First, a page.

Managers and business owners can’t get inside their employees heads to see what they are thinking; how they are rationalizing their behavior. They can, however, be aware of behaviors that result from such rationalization, behaviors like withdrawal, anger, and frustration. They may snap when asked simple questions or withdraw from usually activities like the water cooler chit chat.

Of the three elements in the fraud triangle (opportunity, pressure, and rationalization) opportunity is the easiest to work with. Well designed internal controls are still the best way to reduce or eliminate opportunity.

In addition to being aware of the fraud triangle and using it to evaluate risk, it is also important to be on the lookout for behavioral red flags. The most common red flags include:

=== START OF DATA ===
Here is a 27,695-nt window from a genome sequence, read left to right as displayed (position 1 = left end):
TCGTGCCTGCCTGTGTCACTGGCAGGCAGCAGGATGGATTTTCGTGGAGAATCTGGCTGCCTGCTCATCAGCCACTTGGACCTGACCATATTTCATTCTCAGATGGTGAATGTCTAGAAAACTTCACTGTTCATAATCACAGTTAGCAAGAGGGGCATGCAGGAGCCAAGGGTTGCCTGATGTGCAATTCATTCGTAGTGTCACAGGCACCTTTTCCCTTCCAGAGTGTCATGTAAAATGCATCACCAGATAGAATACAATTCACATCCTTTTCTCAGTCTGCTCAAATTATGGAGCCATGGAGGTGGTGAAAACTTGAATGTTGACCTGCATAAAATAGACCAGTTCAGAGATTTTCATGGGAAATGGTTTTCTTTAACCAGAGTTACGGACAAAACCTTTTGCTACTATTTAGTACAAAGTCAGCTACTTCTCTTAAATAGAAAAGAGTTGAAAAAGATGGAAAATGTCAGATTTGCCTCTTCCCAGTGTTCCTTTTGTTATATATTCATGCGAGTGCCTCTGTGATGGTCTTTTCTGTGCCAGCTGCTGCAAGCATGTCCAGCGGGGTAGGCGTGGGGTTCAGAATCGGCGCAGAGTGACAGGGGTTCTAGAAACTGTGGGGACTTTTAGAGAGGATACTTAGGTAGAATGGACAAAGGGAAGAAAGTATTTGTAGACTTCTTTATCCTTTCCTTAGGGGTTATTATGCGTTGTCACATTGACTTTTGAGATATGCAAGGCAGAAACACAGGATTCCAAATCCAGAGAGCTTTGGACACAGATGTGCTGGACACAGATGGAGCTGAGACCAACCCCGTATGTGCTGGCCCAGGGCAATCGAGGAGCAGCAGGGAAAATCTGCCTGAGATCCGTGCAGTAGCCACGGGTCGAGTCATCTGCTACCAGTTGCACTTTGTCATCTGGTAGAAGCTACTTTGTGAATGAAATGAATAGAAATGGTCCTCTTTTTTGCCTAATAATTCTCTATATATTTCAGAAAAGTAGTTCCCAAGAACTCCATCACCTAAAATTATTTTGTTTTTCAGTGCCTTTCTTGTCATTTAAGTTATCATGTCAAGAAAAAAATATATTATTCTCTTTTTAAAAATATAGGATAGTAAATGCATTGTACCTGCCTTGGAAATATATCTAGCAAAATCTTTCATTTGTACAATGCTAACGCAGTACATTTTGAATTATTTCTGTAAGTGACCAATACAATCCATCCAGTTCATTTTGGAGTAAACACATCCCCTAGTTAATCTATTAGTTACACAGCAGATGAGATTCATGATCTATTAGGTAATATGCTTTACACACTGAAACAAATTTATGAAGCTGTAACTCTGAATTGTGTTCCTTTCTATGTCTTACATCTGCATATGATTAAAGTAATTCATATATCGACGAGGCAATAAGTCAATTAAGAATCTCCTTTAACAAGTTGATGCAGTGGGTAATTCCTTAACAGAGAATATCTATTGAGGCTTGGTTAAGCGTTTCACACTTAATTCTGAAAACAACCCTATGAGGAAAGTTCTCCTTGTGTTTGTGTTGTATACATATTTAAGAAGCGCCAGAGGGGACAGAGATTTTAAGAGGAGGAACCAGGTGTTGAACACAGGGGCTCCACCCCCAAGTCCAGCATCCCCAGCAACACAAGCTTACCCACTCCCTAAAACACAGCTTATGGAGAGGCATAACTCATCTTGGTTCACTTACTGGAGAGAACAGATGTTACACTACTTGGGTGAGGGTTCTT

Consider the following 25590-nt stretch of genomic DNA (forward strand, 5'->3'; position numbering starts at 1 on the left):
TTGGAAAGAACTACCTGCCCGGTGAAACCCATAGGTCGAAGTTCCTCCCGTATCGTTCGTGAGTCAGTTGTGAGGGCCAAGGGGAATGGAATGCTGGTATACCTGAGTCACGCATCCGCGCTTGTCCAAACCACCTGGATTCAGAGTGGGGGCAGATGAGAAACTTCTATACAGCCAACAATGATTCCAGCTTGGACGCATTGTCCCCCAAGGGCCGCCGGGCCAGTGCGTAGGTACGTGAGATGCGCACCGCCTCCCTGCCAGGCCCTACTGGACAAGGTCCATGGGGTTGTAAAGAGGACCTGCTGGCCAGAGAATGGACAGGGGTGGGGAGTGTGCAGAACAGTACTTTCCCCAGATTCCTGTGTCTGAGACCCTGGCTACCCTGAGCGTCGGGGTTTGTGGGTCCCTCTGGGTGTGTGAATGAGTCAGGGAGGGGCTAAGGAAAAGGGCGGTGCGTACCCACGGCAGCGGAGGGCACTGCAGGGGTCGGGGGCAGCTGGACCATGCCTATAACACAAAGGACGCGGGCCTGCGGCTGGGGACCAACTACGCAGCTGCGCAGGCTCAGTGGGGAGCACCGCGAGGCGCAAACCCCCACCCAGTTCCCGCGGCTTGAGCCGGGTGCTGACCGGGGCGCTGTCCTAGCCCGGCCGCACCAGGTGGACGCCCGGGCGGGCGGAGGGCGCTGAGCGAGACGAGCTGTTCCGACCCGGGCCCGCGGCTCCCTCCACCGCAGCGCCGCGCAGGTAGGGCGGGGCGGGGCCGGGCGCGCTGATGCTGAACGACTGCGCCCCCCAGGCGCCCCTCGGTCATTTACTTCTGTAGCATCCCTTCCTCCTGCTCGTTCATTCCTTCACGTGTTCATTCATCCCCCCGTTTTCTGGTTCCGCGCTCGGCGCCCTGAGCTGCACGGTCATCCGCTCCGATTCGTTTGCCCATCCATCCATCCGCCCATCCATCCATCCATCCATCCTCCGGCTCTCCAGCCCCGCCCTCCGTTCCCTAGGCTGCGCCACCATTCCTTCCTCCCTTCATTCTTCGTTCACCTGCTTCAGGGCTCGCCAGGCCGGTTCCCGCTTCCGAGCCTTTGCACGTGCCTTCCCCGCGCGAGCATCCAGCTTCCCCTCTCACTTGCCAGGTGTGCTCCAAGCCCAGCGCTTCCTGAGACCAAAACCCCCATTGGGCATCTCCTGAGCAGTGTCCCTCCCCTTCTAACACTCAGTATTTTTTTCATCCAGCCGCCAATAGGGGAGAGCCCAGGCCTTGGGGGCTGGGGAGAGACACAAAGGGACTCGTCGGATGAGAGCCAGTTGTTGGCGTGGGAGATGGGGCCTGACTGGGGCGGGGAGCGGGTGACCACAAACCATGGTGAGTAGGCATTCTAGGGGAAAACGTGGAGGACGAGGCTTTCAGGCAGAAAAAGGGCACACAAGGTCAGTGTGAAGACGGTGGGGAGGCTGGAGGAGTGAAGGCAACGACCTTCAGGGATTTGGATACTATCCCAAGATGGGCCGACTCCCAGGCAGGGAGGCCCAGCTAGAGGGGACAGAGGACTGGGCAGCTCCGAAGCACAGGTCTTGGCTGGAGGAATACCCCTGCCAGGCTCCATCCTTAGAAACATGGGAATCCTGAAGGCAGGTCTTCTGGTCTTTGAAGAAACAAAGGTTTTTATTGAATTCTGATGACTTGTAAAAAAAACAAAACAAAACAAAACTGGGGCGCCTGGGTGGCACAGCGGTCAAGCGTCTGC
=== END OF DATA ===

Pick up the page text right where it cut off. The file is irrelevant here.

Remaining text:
• Living beyond means (think new and expensive adult toys like cars, homes, and expensive vacations),
  • Financial pressure or difficulties,
  • Unusually close association with vendors, and
  • Excessive control issues.

You are probably familiar with MBO (Management by Objectives). Practice some MBWA (Management by Wandering Around) as well. Be observant, pay attention to employees and be aware of behavioral changes. Remember that you may be the only roadblock in the path towards a fraud. Auditors, management and accounting controls, and the police are not likely to stop the fraud before it occurs and probably won’t even detect it after it has been committed. Get in the way of fraud and use the fraud triangle and behavioral red flags to prevent fraud.